When I signed up for Curious Cat, a social media platform that lets you ask and answer anonymous questions, one of the first questions I got was why I signed up at all. I mean this literally: On the platform, someone asked me this.

It's a fair question. And it raises a larger one: What do we hope to get out of social media at all?

For many of us, the simple answer is we want to be known.

I often think of the country song "Unknown," by Chely Wright. Wright spends most of the song listing small facts about herself ("I'm bad with names, but remember faces"), and then breaks out in the chorus with:

Unknown / I don't want to be unknown / The little things that make me who I am / I need to share / I need to know that someone cares [Chely Wright]

No, it's not great literature. But it made an impression on me — I don't want to be unknown either.

The road to being known is tricky. For instance, I like that song, but I normally wouldn't express that by straightforwardly appreciating it, by sending it to a friend, or admitting publicly to any degree of personal identification. These are admissions far too dangerous to make to anyone. Back in the early internet days, if I were to admit to listening to the song at all, it would probably have been through utilizing the "currently listening" function on my LiveJournal, where reflections on my life would be punctuated, at the bottom, by a little icon indicating what I was feeling, a song, and (if you cleverly repurposed the box meant to display your location) whatever you happened to be reading.

LiveJournals were an elaborate code: You'd rather eat your heart than tell people how you were feeling. But you still wanted to be seen and known, so you'd put in clues with a hefty amount of plausible deniability, answered quizzes with answers that pointed toward hidden depths, designed your visual "look" to indicate precisely what flavor of sad or thoughtful you were.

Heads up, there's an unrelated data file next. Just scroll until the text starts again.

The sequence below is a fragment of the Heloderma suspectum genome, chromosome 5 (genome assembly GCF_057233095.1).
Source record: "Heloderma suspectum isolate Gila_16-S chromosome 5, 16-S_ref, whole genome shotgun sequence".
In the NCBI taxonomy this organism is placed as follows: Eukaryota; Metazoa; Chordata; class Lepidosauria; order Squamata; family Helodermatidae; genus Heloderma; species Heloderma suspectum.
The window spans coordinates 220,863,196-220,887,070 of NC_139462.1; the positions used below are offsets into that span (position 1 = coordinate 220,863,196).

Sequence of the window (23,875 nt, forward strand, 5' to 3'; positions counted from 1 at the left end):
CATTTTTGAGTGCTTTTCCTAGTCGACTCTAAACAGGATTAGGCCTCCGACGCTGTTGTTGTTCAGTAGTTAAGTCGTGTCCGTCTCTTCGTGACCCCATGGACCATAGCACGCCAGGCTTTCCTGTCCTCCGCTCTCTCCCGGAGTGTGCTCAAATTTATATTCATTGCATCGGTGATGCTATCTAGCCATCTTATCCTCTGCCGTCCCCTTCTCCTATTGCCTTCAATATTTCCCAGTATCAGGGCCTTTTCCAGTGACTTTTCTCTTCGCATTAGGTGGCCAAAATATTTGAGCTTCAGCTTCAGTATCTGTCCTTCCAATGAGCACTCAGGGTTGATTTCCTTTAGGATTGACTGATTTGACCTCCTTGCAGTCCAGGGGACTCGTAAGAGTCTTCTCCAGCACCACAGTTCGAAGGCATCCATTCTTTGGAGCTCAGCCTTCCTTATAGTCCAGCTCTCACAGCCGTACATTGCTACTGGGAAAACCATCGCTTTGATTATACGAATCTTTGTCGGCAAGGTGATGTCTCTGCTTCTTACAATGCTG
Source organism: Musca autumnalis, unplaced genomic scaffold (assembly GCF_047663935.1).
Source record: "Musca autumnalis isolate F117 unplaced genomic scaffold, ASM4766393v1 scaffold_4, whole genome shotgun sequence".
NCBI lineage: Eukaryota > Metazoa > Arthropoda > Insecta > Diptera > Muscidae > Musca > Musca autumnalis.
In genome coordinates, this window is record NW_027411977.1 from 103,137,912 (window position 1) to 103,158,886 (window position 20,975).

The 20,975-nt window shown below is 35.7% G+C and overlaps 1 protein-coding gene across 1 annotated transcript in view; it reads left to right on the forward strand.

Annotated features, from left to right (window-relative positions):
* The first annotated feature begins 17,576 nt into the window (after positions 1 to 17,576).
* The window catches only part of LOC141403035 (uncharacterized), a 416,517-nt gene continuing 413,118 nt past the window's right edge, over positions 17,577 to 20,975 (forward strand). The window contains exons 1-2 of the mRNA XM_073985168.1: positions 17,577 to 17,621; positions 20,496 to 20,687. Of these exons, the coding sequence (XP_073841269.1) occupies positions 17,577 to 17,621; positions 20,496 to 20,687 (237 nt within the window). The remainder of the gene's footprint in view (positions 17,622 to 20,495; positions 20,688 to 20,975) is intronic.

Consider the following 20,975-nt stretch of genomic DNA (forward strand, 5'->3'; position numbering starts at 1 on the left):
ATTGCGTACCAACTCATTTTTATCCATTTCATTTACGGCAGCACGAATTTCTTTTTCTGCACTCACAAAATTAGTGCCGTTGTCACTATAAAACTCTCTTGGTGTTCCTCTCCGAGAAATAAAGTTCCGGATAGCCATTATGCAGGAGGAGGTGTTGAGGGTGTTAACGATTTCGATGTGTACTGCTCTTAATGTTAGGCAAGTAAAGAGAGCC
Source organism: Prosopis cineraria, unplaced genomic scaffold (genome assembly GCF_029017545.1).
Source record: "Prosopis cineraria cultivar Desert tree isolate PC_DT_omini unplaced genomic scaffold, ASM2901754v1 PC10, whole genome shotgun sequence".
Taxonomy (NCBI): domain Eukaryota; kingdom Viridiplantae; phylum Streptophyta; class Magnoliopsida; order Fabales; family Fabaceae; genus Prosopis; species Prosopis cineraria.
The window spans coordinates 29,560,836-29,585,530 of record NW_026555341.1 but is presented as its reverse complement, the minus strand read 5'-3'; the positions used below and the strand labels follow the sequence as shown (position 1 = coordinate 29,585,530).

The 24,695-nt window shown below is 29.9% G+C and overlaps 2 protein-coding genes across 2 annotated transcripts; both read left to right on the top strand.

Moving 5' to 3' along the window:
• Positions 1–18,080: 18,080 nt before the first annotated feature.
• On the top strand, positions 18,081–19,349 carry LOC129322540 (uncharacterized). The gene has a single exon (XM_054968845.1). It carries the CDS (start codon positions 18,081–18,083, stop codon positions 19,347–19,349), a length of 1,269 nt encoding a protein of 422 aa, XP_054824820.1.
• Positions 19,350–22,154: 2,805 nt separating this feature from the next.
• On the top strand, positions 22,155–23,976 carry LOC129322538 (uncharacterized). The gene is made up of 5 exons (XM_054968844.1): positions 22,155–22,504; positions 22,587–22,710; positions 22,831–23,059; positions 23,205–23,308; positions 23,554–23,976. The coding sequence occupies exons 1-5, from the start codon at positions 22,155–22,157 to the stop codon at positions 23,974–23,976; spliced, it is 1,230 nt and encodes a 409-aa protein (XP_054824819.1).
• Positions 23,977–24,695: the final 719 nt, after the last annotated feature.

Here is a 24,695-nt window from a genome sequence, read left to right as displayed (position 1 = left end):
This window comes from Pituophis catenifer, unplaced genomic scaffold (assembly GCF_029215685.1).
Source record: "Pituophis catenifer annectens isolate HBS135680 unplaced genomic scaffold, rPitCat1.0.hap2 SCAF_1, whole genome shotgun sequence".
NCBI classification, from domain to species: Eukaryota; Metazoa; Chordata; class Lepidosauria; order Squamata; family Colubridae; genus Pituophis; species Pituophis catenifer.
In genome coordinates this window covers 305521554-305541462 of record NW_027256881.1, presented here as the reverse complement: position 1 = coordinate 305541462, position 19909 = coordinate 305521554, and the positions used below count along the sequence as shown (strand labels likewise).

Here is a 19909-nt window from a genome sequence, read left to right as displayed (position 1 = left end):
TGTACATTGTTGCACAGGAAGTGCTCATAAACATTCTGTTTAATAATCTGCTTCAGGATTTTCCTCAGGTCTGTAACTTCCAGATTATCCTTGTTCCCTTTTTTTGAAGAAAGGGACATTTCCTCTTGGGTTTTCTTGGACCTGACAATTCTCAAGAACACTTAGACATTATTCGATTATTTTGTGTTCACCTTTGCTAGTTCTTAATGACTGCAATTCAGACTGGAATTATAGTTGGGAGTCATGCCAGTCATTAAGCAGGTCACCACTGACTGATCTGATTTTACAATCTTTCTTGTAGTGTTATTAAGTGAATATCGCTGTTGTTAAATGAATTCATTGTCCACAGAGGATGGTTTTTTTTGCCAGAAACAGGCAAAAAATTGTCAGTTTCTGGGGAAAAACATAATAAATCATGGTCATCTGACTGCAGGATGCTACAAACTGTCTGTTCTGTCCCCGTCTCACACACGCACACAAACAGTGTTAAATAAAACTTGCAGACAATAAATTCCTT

Sharing bits of yourself on social media was an invitation for others to ask questions.

After LiveJournal's era came to a close and its users migrated onto other platforms — Facebook, Twitter, and Tumblr, mostly — I began to notice the various platforms that existed explicitly to get people to ask you questions, almost always pseudonymously. Tumblr made question-asking a feature. There were "ask me anything" threads on Reddit. There was Formspring; there was ASKfm. And, most recently, there's Curious Cat.

My somewhat sketchy research indicates Curious Cat is used primarily by three types of people: left-wing nerds, religious nerds, and people trying to get off. (The last type is inevitable, though I'm going to admit that the extremely tedious question-and-answer format makes the platform seem pretty ill-suited to this particular use. Still, where there's a will, there's a way.)

For the nerds, the delight in being asked to explain your opinions at length is almost self-explanatory. But much like LiveJournal functioned as an excuse to hint at emotions without really exposing them, the platform opens the door to being asked lots of questions about your skincare routine, your relationship status, the sorts of things you like to cook — in short, the same sorts of fairly banal subjects that characterize Chely Wright's song. How do you drink your coffee? Do you like to sing to yourself? What's your morning routine?

On one level, the desire to ask and the desire to answer these questions is plainly ridiculous, even a tad pathological. If you have a real opinion to deliver, shouldn't you be trying to get published? If you want people to talk to you about whether or not you drink coffee black, well, why? It's harder to imagine a bigger waste of time or admission of neediness.

Still, when Curious Cat came along, after some deliberation, I bit the bullet. Some of the questions were creepy, some were a bit much ("what are our obligations to other people?"), some were boring. It turned out there were certain kinds of questions people tended to ask over and over. Was it narcissistic? Definitely. Was I having a blast? Certainly.

Twitter was much-mocked in its early days for being about your breakfast — but in a sense that's really what all social media is about, or at least is about until its larger, more monetizable aspects begin to take over. That was one promise of social media: You could bring your mundane self, your daily routines, your most boring preferences, and somebody was going to be interested in them. People like sharing their daily routine, how they exercise, what they're cooking, what they look like, how they're dressed. It's dull, it's soothing; it's life.

We like to do this in part because that's how you restore the aspects of in-person friendships to virtual ones. But we also do it because we're lonely. Lots of us get up in the morning and wonder if anybody would notice if we didn't. Lots of us wonder how many of the people in our lives know us very well, how many of them would want to, and how many of them would care to know us if they did. That they turn for some kind of reassurance to the anonymous arms of strangers isn't that surprising.

Who else has a desire to know you that you can trust as sincere, except those you don't know at all?